Classical Biological Control of Bemisia tabaci in the United States

A Review of Interagency Research and Implementation
(343 Seiten)
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Juli Gould
753 g
243x163x19 mm
4, Progress in Biological Control

This book recounts interagency work on classical biological control in the USA from 1992-2002, covering natural enemy exploration, introduction, and evaluation. It will encourage classical biological control inputs into other integrated pest management systems.
Covers all key aspects of the classical biocontrol program
1. Introduction: Thomas J. Henneberry, Robert M. Faust; 2. Foreign Exploration for Insect Natural Enemies of Bemisia for Use in Biological Control in the USA: A Successful Program: Alan A. Kirk et al.
3. Entomopathogenic Fungi for Control of Bemisia tabaci Biotype B: Foreign Exploration, Research and Implementation: Lawrence A. Lacey et al.
4. Systematics and Biology of Encarsia: John M. Heraty et al.
5. The Genus Eretmocerus: Gregory Zolnerowich, Mike Rose.
6. Molecular Characterization with RAPD-PCR: Application of Genetic Diagnostics to Biological Control of the SweetPotato Whitefly: Don C. Vacek et al.
7. Quarantine Evaluation of Parasitoids Imported into the USA for Biocontrol of Bemisia tabaci Biotype B: John A. Goolsby et al.
8. Evaluation of Exotic Parasitoids and Predators in Field Cages in California: Kim A. Hoelmer, William J. Roltsch.
9. Field Evaluation of Bemisia Parasitoids in Texas: Matthew A. Ciomperlik, John A. Goolsby.
10. Mass-Rearing Bemisia Parasitoids for Support of Classical and Augmentative Biological Control Programs: Gregory S. Simmons et al.
11. Release and Recovery of Exotic Parasitoids of Bemisia tabaci in the Lower Rio Grande Valley of Texas: John A. Goolsby, Matthew A. Ciomperlik.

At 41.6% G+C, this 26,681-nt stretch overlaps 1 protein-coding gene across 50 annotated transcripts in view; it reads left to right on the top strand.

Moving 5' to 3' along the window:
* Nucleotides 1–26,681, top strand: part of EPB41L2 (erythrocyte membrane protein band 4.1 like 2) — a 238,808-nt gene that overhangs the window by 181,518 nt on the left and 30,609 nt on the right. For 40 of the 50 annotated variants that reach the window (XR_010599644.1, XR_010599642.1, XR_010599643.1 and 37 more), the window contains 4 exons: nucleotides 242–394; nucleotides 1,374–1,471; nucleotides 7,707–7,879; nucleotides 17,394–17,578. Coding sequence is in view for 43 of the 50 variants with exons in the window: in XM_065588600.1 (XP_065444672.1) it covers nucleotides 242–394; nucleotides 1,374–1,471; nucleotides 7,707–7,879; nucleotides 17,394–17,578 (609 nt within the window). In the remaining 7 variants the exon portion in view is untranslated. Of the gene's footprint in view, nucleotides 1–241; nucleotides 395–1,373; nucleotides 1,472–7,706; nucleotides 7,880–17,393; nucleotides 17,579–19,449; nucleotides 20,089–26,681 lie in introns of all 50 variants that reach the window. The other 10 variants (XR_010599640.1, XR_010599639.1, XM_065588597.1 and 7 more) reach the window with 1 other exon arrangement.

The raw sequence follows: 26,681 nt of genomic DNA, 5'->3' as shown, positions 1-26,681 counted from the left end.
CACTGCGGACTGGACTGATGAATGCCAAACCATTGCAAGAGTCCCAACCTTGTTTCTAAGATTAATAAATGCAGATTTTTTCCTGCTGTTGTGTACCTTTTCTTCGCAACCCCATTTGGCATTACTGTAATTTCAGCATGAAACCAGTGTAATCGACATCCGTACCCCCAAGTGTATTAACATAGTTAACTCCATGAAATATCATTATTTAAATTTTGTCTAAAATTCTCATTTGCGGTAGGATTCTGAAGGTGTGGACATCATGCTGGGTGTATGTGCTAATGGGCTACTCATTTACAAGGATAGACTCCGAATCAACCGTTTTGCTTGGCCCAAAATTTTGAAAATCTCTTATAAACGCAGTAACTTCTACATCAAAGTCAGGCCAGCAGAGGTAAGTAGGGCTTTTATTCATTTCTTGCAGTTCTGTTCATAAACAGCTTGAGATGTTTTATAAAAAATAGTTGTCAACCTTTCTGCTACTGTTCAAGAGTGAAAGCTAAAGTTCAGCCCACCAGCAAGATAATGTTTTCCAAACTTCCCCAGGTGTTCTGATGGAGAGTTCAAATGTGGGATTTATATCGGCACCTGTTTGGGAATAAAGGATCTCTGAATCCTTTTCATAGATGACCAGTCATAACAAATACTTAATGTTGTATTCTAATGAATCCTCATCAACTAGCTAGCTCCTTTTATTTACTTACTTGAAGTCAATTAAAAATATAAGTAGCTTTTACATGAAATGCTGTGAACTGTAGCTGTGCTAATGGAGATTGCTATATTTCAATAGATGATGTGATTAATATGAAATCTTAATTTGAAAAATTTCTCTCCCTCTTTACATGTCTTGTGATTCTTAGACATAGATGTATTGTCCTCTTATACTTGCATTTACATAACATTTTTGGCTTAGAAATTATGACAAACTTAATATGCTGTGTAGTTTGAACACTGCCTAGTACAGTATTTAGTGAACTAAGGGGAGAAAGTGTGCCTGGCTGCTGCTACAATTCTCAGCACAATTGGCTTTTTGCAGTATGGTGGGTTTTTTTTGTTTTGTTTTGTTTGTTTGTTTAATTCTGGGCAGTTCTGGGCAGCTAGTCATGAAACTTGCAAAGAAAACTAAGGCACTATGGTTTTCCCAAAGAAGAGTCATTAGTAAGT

12. Release and Recovery of Four Species of Eretmocerus against Bemisia tabaci Biotype B in Arizona: Juli Gould et al.
13. Release and Recovery of Exotic Natural Enemies of Bemisia tabaci (Biotype 'B') (Hemiptera: Aleyrodidae) in Imperial Valley, California: William J. Roltsch et al.
14. Releases of Exotic Parasitoids of Bemisia tabaci in San Joaquin Valley,California: Charles H. Pickett et al.
15. Habitat Management for the Establishment of Bemisia Natural Enemies: William J. Roltsch et al.
16. Integrating Parasitoid Releases with Traditional Control Methodologies: Experience in the Spring Melon Production System in the Southwestern USA: G. Simmons et al.
17. Multivariate Analysis of Bemisia tabaci Biotype B and Associated Parasitoid Populations within the Imperial Valley Agricultural System: Earl Andress et al.
18. Indigenous Parasitoids of Bemisia in the USA and Potential for Non-Target Impacts of Exotic Parasitoid Introductions: Kim A. Hoelmer et al.
This book reviews interagency research and development of classical (importation) biological control of Bemisia tabaci (biotype B) conducted in the USA from 1992- 2002. The successful discovery, evaluation, release, and establishment of at least five exotic B. tabaci natural enemies in rapid response to the devastating infestations in the USA represents a landmark in interagency cooperation and coordination of multiple disciplines. The review covers all key aspects of the classical biocontrol program, beginning with foreign exploration and quarantine culture, through dev- opment of mass rearing methodology, laboratory and field evaluation for efficacy, to field releases, integration with other management approaches, and monitoring for establishment and potential non-target impacts. The importance of morphological and molecular taxonomy to the success of the program is also emphasized. The book's contributors include 28 USDA, state department of agriculture, and univ- sity scientists who participated in various aspects of the project. Bemisia tabaci continues to be a pest of major concern in many parts of the world, especially since the recent spread of the Q biotype, so the publication of a review of the biological control program for the B biotype is especially timely. We anticipate that our review of the natural enemies that were evaluated and which have established in the USA will benefit researchers and IPM practitioners in other nations affected by B. tabaci.

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